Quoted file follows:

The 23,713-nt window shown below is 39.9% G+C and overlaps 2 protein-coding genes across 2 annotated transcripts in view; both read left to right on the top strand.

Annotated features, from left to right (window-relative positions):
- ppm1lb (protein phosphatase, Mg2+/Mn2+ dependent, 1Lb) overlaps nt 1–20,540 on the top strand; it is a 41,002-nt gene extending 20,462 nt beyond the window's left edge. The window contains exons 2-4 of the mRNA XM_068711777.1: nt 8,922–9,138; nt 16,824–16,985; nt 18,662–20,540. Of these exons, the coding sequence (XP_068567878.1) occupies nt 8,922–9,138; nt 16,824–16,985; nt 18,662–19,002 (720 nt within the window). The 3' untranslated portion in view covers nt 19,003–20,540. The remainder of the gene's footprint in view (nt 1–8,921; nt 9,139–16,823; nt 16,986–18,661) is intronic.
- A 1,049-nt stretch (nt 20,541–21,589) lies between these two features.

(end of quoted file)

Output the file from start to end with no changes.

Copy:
The 23,713-nt window shown below is 39.9% G+C and overlaps 2 protein-coding genes across 2 annotated transcripts in view; both read left to right on the top strand.

Annotated features, from left to right (window-relative positions):
- ppm1lb (protein phosphatase, Mg2+/Mn2+ dependent, 1Lb) overlaps nt 1–20,540 on the top strand; it is a 41,002-nt gene extending 20,462 nt beyond the window's left edge. The window contains exons 2-4 of the mRNA XM_068711777.1: nt 8,922–9,138; nt 16,824–16,985; nt 18,662–20,540. Of these exons, the coding sequence (XP_068567878.1) occupies nt 8,922–9,138; nt 16,824–16,985; nt 18,662–19,002 (720 nt within the window). The 3' untranslated portion in view covers nt 19,003–20,540. The remainder of the gene's footprint in view (nt 1–8,921; nt 9,139–16,823; nt 16,986–18,661) is intronic.
- A 1,049-nt stretch (nt 20,541–21,589) lies between these two features.